“Seven Wonders of the World” and “Search for Paradise,” the remaining two of the five 1950s travelogues filmed in the revolutionary Cinerama process have recently been restored and released on Blu-ray last month from Flicker Alley. Of course, viewing the two films at home, even on a large HDTV, can never quite compare to seeing them in a genuine Cinerama theatre, but projecting the “Smilebox” Blu-ray onto a large home screen with a good surround sound system gives an amazingly good approximation.
Cinerama’s synchronized projection of three strips of film side-by-side onto a curved widescreen with a fourth reel playing a seven-track stereo soundtrack was an innovation that blew away audiences used to the nearly square picture with monaural sound, often on a substantially smaller screen and in black-and-white. The overwhelming success of the first Cinerama film in late 1952 immediately caused Hollywood to develop a variety of other (cheaper and easier) widescreen and stereophonic sound formats, in an attempt to counteract the rapidly growing competition from television with an experience people could not reproduce at home.
“Seven Wonders of the World” (1956), as with all the Cinerama documentaries, is really an excuse to record exotic locations around the world that most audience members could only dream of visiting, using the most impressive visual and audio technology available at that time. Running just over two hours including the overture, intermission music, and exit music/restoration credits, the film begins with a shot of the closed drape in a Cinerama theatre. As the overture ends, the house lights dim and the curtain opens part-way for the prologue, in which producer/narrator Lowell Thomas discusses the premise of the film, the seven wonders of the ancient world, in mono sound on a standard-sized 1.33:1 screen. When he gets to the sole surviving ancient wonder, the pyramids at Giza, the curtains open to full width as the camera flies over the pyramids and the music score swells up in full stereophonic surround sound.
Then the film visits various candidates for the seven wonders of the modern world, man-made and natural, starting at New York City and moving on to South America, Japan, Cambodia, India and the Holy Land, then to Africa, Arabia, Istanbul, Greece, Rome (including the Pope at the Vatican) and finally back to the United States where scenes are accompanied by stirring patriotic tunes sung by the Apollo Club of Minneapolis. Overall, “Seven Wonders of the World” is a vivid and sometimes poignantly moving time capsule of the world in the mid-20th century, and its diverse sights and cultures are viewed from a hopeful, admiring and distinctly American perspective of its era. In some ways, “Seven Wonders” is comparable to the later large-format film travel documentaries “Baraka” (1992) and “Samsara” (2011).
Picture quality is very good. It has been amazingly restored mostly from the original (faded and often damaged) camera negative and, for missing portions, from a faded archival print. The original seven-track stereo sound has been nicely remixed into the modern standard 5.1 track in the compressed Dolby Digital format. Besides a mini-reproduction of the original souvenir program booklet, there is a great selection of bonus features on the disc, the best of which is an hour-long documentary (in HD) about the soundtrack music composers for all the Cinerama productions and the pioneering use of stereo recordings.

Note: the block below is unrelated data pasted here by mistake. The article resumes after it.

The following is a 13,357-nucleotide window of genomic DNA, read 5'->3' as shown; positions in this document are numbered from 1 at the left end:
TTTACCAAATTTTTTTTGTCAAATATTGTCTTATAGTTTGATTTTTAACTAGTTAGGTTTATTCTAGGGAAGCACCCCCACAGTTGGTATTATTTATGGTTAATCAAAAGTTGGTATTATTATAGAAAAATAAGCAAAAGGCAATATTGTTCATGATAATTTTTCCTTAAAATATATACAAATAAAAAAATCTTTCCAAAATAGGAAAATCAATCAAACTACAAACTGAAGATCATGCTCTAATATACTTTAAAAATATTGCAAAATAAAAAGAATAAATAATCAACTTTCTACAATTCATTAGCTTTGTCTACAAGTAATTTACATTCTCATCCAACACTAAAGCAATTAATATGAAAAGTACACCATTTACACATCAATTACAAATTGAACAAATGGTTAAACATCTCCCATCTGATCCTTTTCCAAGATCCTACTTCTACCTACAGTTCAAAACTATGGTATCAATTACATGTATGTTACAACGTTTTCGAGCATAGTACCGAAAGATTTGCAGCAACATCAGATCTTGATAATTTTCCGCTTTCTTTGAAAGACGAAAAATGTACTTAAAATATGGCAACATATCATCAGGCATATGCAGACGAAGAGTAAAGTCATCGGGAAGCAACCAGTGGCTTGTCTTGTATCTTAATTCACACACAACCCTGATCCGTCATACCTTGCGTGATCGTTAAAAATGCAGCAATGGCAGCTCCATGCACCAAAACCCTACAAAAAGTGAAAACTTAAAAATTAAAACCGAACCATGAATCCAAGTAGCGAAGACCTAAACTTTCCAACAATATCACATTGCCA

SEVEN WONDERS OF THE WORLD on Blu-ray – Movie: A- / Video: A- / Audio: A- / Extras: A-
“Search for Paradise” (1957) was originally conceived to record the elaborate festival for the coronation of the new king of Nepal. Lowell Thomas believed it might be the last such event ever staged, as the world was becoming ever-more modernized, both technologically and politically. However, he expanded the concept to cover India, Ceylon, Kashmir and Pakistan, centering mainly on the Himalayan mountains. The primary theme was about people searching for their own Shangri-La, the mythical kingdom of happiness and contentment made famous by the novel and film “Lost Horizon.”
Although there was no formal script, as a unifying element Thomas cast two actors as a philosophical Air Force officer and a laid-back sergeant on leave to see the world before deciding whether or not to reenlist. The durbar festival is covered largely as a newsreel story. The rest of the film is more a blend of National Geographic-style documentary and glorified home movies, with narration written after it was shot to tie things together. As a salute to the Air Force participation, the film ends with spectacular shots of American airpower and the effects of a sonic boom shockwave.
Picture quality again is very good, thanks to extensive digital restoration from the incomplete and damaged original negative. Audio is very clear with an impressive Dolby Digital 5.1 remix of the original seven-channel stereo spotlighting Dmitri Tiomkin’s score. Once again there is a wonderful selection of bonus features, including the half-hour short “In the Picture,” a brand-new three-panel Cinerama film made in 2012 for the 60th anniversary of the process, using a refurbished camera that had not been used in 50 years. Also included is a great making-of documentary about the short.
SEARCH FOR PARADISE on Blu-ray – Movie: B / Video: A- / Audio: A / Extras: A
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